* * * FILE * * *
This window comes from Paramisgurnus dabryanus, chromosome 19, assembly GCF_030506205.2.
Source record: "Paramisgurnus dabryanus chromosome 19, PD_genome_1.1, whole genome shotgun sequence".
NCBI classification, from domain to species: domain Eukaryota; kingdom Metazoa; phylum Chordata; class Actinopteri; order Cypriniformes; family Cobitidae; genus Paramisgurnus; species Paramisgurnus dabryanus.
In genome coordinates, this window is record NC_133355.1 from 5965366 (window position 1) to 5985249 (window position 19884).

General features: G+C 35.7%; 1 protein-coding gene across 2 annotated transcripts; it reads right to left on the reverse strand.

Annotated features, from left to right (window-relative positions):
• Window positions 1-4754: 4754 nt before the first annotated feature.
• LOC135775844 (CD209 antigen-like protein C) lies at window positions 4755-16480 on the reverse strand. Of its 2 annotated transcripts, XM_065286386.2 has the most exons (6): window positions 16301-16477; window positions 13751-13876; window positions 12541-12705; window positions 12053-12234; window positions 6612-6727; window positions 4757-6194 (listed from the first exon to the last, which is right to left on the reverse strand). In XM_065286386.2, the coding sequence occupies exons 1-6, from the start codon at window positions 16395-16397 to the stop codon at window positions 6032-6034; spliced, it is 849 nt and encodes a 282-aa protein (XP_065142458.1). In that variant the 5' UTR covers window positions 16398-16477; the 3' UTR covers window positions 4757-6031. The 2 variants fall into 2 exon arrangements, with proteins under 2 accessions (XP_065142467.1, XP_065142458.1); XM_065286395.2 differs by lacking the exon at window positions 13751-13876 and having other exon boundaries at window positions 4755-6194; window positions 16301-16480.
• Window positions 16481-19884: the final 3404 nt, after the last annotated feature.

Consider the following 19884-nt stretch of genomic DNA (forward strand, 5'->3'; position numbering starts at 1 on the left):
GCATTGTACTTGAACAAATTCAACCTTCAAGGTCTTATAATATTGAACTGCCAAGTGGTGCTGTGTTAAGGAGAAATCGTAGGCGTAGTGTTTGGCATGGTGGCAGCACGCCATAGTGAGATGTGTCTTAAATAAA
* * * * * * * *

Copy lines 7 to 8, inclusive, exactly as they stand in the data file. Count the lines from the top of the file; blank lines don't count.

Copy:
• Window positions 1-4754: 4754 nt before the first annotated feature.
• LOC135775844 (CD209 antigen-like protein C) lies at window positions 4755-16480 on the reverse strand. Of its 2 annotated transcripts, XM_065286386.2 has the most exons (6): window positions 16301-16477; window positions 13751-13876; window positions 12541-12705; window positions 12053-12234; window positions 6612-6727; window positions 4757-6194 (listed from the first exon to the last, which is right to left on the reverse strand). In XM_065286386.2, the coding sequence occupies exons 1-6, from the start codon at window positions 16395-16397 to the stop codon at window positions 6032-6034; spliced, it is 849 nt and encodes a 282-aa protein (XP_065142458.1). In that variant the 5' UTR covers window positions 16398-16477; the 3' UTR covers window positions 4757-6031. The 2 variants fall into 2 exon arrangements, with proteins under 2 accessions (XP_065142467.1, XP_065142458.1); XM_065286395.2 differs by lacking the exon at window positions 13751-13876 and having other exon boundaries at window positions 4755-6194; window positions 16301-16480.